Strain gauges for data acquisition

- an overview or tutorial about strain gauges used to measure the strain of elements in a system, and often found in data acquisition systems.

Strain gauges are used in a variety of applications, including data acquisition, for measuring the strain or deformation of a mechanical element. Essentially a strain gauge is a resistive transducer that has an electrical output that is proportional to the amount it has been deformed under strain. If the strain gauge is attached to a mechanical element, then it will be deformed along with it and provide an output according to the strain that it undergoes.

Strain gauges are normally fairly simple in their concept. They may simply comprise of a thin resistive element, often foil, that may be mounted using an adhesive to the element under test. As it deforms, so does the strain gauge whose resistance changes, even if by a small amount, so that the change can be measured and converted to give an indication of the strain.

The basic strain gauge load cell can easily be used in such a way that it can be used to give an indication of pressure, force or tension in a network. As a result strain gauges are widely used in many areas of industry and the data may be captured using a data acquisition system.

What is strain?

In order to look at strain gauges in more detail, it is necessary to first take a look at what exactly strain is.

There are many definitions of strain that can be seen in literature of all sorts. In scientific and engineering applications strain is defined as the deformation caused by the action of stress (i.e. force per unit area on a given plane) on a body. Strain is therefore manifested by a change in shape and or size. Thus stress can be defined as the amount of deformation a material experiences per unit of original length in response to stress.

Practical implementation of strain gauges

It is found that the resistance changes on a strain gauge element are exceedingly small. As a result it is necessary to take account of this in the circuitry used to ensure that the greatest levels of accuracy can be obtained.

Although it is possible to detect the resistance changes on a strain gauge relatively easily with modern equipment, it is necessary to ensure that the measurements that are taken are as accurate as possible. It is also necessary to ensure that changes resulting from other environmental conditions such as temperature are compensated for. To achieve all of this, a technique that has been in use for many years is employed and a Wheatstone bridge circuit is used for each load cell.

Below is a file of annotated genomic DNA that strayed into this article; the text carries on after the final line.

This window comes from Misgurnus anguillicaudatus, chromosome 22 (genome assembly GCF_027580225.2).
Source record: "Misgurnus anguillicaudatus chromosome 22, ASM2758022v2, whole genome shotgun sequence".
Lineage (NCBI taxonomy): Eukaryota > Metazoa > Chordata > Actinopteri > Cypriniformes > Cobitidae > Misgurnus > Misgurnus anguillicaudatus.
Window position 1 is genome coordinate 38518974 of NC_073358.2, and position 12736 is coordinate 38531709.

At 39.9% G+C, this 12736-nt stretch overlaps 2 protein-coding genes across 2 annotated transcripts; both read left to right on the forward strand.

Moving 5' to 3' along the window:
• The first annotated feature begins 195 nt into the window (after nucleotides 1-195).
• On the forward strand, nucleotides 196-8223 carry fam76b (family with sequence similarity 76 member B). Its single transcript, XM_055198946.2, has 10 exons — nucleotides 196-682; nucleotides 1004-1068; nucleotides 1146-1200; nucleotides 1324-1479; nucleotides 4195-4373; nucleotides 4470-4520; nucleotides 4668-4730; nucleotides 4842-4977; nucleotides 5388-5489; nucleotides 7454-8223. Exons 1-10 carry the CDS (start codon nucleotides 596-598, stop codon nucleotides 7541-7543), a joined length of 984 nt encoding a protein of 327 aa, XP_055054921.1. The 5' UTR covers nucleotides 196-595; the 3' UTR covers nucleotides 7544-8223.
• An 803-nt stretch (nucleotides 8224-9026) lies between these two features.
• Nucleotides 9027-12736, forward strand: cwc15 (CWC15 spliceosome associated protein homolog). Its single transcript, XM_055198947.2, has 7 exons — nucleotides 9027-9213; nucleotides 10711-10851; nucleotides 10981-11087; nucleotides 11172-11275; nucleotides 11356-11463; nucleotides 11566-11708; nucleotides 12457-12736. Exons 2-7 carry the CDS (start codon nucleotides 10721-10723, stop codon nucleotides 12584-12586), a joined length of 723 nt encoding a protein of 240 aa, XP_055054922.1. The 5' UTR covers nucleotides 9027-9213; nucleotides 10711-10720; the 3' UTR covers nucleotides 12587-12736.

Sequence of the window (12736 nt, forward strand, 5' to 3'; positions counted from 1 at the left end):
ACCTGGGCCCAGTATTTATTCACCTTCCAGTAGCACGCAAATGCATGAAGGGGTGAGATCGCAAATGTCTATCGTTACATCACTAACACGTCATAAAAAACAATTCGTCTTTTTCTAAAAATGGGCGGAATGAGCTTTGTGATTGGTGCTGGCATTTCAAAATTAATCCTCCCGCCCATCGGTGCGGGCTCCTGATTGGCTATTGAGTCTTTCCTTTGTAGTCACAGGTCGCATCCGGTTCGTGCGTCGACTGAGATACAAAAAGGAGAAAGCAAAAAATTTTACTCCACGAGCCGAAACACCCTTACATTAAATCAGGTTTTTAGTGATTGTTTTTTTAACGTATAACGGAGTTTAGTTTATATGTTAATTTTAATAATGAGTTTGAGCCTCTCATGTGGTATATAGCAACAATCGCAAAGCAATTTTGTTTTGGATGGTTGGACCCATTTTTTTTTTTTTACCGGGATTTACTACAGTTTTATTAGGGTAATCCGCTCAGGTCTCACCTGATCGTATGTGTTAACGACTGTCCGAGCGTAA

The Wheatstone bridge circuit itself compromises four resistors. Other resistors are used to calibration resistors and temperature dependent elements are used to compensate and calibrate the bridge output signal. Thus each strain gauge cell has four wires: two for the input power, and two for the output signal.

By Ian Poole

<< Previous   |   Next >>

Share this page

Want more like this? Register for our newsletter

A medal for mobile medicine? Rudy Ramos | Mouser Electronics
A medal for mobile medicine?
Medical services the world over are coming under great pressure to deliver high-quality healthcare and, at the same time control costs. Alongside this, patients are becoming far more involved in their wellbeing as well as wanting a high standard of healthcare with even greater convenience than before. As people are more mobile these days, mobile healthcare (mHealth) avoids the need to visit the doctor’s office and allows patients to provide health data to providers, as well as receive care, anywhere on the planet.
Online - Fundamentals of Modern RF and Wireless Communications Engineering
This on-line course enables you to quickly get up-to-speed & understand key concepts of modern radio frequency, RF & wireless communications systems

More training courses

Forthcoming Events

    . . . . More Events is operated and owned by Adrio Communications Ltd and edited by Ian Poole. All information is © Adrio Communications Ltd and may not be copied except for individual personal use. This includes copying material in whatever form into website pages. While every effort is made to ensure the accuracy of the information on, no liability is accepted for any consequences of using it. This site uses cookies. By using this site, these terms including the use of cookies are accepted. More explanation can be found in our Privacy Policy